Nausea, hemolytic anemia, renal insufficiency, headache, microangiopathy, and thrombocytopenia (patients with severe immunodeficiency who received high-dose valaciclovir (8 g/day) for a long time).
Severe allergic reactions (anaphylaxis). These are rare in people taking Valtrex:
- flushing, itchy skin rash, skin irritation, oedema (DRESS syndrome) and fever and flu like symptoms may occur
- swelling of the lips, face, neck and throat, causing difficulty in breathing (angiodema);
- fall in blood pressure leading to collapse.
Very Common (may happen with 1 in 10 people):
Common (may happen with up to 1 in 10 people)
- feeling sick;
- vomiting, diarrhea;
- skin reaction after exposure to sunlight (photosensitivity);
- itching (pruritus).
Uncommon (may happen with up to 1 in 100 people):
- feeling confused;
- feeling very tired;
- feeling agitated.
These nervous system side effects usually occur in people with kidney problems, the elderly, or in organ transplant patients taking high doses of 8 grams or more of Valtrex daily. They usually get better when Valtrex is stopped, or the dose is reduced.
Tell your doctor or pharmacist if you are taking or have recently taken any other medicines. It includes medicines bought without a prescription, including herbal medicines. Tell your doctor or pharmacist if you are taking any other medicines that affect the kidneys, such as:
- organoplatinum compounds;
- iodinated contrast media;
- ciclosporin, tacrolimus;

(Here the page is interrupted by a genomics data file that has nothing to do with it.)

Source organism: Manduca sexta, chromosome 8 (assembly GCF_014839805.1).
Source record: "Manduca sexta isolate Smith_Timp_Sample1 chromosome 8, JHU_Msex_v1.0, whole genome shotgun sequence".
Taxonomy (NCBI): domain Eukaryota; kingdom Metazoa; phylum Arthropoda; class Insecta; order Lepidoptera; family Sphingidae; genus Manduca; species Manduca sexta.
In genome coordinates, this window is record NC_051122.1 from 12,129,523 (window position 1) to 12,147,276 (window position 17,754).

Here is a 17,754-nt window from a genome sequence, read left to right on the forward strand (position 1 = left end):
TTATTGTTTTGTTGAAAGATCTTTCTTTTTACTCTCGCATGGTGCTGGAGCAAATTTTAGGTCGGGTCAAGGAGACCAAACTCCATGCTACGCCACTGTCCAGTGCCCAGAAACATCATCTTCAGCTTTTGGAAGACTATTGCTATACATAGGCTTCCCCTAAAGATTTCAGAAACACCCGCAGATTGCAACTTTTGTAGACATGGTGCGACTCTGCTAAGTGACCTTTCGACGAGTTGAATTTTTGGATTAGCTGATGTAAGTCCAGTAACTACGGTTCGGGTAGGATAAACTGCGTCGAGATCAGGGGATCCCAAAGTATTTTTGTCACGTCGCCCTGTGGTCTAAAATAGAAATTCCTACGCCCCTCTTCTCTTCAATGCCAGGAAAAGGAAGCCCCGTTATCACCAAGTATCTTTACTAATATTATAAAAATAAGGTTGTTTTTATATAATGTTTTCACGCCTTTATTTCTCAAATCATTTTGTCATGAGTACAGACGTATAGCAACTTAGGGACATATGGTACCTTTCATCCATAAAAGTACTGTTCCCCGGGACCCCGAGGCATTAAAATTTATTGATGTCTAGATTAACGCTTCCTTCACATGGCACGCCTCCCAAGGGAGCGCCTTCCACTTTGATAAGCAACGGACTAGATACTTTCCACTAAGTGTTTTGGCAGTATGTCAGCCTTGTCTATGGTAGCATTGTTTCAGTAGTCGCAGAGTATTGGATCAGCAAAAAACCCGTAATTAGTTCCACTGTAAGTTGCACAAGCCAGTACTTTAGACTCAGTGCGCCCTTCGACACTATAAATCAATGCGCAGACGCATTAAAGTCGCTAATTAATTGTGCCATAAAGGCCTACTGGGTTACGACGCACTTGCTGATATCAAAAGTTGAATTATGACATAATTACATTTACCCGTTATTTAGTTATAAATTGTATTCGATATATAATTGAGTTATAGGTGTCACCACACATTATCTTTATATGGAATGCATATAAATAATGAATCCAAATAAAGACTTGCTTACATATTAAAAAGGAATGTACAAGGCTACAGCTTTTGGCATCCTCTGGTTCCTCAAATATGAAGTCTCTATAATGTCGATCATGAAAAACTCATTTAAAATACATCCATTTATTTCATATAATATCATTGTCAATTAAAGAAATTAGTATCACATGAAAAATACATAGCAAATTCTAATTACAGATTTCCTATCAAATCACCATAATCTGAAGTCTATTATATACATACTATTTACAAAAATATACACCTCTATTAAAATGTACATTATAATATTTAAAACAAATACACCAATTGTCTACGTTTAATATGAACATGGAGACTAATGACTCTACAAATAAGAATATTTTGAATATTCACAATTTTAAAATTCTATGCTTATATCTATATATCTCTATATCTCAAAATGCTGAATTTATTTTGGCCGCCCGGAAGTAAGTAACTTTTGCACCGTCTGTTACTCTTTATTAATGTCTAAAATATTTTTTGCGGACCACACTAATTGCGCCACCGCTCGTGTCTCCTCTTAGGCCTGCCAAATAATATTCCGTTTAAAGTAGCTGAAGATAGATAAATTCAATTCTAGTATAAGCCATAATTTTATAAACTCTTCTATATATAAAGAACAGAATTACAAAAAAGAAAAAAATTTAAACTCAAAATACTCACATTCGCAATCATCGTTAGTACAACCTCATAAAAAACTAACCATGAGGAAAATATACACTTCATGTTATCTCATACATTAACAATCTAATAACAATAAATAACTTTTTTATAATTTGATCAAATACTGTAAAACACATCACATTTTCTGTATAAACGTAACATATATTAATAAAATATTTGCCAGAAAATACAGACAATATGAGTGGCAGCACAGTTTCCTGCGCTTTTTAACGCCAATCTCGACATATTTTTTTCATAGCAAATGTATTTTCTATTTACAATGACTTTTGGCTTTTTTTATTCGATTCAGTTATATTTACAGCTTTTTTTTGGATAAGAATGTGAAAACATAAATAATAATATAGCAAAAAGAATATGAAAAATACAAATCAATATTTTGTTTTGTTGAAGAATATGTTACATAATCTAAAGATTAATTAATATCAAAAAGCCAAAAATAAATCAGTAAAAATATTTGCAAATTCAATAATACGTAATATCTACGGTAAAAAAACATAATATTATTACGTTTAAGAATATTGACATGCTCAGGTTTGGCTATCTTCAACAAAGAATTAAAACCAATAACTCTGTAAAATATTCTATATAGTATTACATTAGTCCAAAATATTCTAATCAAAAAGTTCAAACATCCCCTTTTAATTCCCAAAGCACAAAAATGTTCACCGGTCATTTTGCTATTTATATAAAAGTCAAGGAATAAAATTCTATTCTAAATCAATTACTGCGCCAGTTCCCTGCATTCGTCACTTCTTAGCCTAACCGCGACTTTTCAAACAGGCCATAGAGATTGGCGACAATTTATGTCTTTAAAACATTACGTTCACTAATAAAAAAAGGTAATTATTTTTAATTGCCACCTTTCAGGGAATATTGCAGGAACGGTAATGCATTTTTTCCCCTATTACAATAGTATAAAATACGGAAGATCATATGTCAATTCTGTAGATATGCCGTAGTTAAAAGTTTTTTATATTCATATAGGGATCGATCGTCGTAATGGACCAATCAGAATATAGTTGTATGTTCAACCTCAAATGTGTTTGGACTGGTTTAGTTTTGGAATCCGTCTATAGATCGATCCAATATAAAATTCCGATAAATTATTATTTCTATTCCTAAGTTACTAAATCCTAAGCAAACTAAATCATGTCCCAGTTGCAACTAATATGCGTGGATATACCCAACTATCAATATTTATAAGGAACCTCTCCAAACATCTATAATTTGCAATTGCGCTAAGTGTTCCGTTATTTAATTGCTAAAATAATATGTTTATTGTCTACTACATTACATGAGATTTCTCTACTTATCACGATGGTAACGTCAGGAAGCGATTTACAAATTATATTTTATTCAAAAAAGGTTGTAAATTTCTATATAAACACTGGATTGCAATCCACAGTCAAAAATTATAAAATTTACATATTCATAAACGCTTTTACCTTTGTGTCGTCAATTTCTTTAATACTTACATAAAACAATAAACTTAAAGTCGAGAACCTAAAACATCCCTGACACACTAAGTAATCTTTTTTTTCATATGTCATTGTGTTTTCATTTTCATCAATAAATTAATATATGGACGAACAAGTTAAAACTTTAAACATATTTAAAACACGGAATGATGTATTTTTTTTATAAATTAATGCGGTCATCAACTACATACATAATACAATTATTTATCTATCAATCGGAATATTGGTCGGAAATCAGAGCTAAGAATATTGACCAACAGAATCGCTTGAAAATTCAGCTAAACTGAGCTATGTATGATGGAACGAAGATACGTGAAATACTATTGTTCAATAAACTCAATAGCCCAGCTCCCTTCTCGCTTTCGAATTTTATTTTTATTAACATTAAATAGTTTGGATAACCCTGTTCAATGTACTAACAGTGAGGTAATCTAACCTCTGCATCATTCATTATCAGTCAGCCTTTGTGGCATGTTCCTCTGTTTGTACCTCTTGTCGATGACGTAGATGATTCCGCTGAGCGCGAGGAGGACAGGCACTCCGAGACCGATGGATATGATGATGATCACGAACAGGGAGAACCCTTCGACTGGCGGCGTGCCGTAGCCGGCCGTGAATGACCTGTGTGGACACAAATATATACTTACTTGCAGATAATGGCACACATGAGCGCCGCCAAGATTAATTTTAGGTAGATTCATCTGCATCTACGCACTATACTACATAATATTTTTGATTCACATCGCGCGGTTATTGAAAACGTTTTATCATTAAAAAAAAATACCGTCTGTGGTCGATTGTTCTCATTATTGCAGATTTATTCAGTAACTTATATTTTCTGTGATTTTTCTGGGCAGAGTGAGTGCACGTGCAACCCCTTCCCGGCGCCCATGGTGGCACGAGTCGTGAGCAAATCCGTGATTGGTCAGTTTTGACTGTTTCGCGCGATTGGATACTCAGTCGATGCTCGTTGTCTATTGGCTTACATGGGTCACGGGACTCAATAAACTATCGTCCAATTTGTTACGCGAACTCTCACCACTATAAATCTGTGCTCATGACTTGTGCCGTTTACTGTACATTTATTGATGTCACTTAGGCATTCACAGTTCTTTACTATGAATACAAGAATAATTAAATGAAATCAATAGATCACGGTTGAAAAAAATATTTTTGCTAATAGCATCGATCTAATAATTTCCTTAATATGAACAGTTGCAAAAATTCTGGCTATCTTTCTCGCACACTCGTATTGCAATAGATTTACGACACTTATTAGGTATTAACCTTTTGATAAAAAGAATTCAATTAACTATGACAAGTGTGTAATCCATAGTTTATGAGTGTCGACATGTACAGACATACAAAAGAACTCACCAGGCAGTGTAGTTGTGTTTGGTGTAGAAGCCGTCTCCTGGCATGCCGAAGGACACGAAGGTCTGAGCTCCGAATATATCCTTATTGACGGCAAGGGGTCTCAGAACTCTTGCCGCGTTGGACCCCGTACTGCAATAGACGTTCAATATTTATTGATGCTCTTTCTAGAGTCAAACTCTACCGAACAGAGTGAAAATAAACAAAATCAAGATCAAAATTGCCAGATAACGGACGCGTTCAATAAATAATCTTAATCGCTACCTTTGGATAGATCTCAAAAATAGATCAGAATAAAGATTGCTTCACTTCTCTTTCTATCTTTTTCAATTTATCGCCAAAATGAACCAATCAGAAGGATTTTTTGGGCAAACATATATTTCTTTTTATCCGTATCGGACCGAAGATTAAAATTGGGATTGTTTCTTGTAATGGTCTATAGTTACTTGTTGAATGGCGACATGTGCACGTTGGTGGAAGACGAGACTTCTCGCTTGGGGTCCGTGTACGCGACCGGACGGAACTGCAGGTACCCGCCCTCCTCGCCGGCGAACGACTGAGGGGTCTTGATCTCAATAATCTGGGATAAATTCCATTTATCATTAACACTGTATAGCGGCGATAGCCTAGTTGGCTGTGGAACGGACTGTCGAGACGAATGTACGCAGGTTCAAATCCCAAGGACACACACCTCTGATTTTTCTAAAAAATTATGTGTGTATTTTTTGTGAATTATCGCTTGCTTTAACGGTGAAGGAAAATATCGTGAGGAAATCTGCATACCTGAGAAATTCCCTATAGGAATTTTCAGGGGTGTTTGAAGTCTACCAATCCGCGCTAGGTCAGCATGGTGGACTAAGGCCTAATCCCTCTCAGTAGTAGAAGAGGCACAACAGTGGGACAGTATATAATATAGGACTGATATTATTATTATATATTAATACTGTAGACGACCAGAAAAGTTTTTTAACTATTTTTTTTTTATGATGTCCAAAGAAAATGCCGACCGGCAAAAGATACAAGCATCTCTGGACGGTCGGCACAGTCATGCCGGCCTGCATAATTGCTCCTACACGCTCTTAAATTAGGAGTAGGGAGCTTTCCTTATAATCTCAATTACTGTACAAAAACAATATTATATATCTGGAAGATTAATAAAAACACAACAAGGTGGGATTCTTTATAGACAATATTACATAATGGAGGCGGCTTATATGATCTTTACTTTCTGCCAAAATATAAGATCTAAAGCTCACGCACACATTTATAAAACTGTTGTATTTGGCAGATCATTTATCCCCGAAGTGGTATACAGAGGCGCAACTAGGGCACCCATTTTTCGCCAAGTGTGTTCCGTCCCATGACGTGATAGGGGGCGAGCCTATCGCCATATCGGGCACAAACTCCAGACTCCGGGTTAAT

Always tell your doctor or pharmacist about other medicines if you are taking Valtrex for the treatment of shingles or after having an organ transplant.
Valtrex decreases the effect (blocking the conversion of acyclovir). Nephrotoxic medicines increase the risk of renal failure and CNS disorders.
This list of interactions may not be complete. Provide your medical practitioner entire list of medicines, herbs, dietary supplements, or non-prescription drugs you take. Moreover, tell them whether you drink alcohol, use illegal drugs, or smoke. Particular items may interact with your drug.
Valtrex should be stored in a tightly closed container at room temperature, between 15 and 30 degrees C (59 and 86 degrees F). Protect from moisture, direct heat, and light. Do not store it in the bathroom or near a sink. Keep Valtrex out of the reach of children and away from animals.
Warning: Before taking the drug, you need to consult your doctor. The information contained in this article is not intended to cover all possible precautions, drug interactions, adverse effects, directions, uses, allergic reactions, or warnings.
Other Valtrex Brand Names in Different Countries
Argentina: Valtrex, Viramixal, Viranet
Austria, Brazil, Canada, Switzerland, Czech Republic, Germany, Great Britain (United Kingdom), Greece, Hong Kong, Ireland, Israel, Malaysia, Norway, Philippines, Russia (Russian Federation), Sweden, Singapore, Thailand, Turkey, United States of America, Venezuela: Valtrex
Belgium, Denmark, France, Netherlands (Holland), South Africa: Zelitrex
Chili: Pervioral, Vadiral, Valtrex, Virmax
Spain: Valherpes, Valpridol, Valtrex, Virval
Finland: Valavir, Valtrex
Indonesia: Herclov, Valtrex, Valvir
Italy: Talavir, Zelitrex
Mexico: Rapivir, Valinir
Portugal: Crotax, Valavir, Valtrex
Ukraine: Valavir (Валавир), Valtrex (Вальтрекс)
He knows everything about medications – to which pharmacological group the drug belongs, what components are included in its composition, how it differs from its analogs, what indications, contraindications, and side effects remedy has. John is a real pro in his field, so he knows all these subtleties and wants to tell you about them.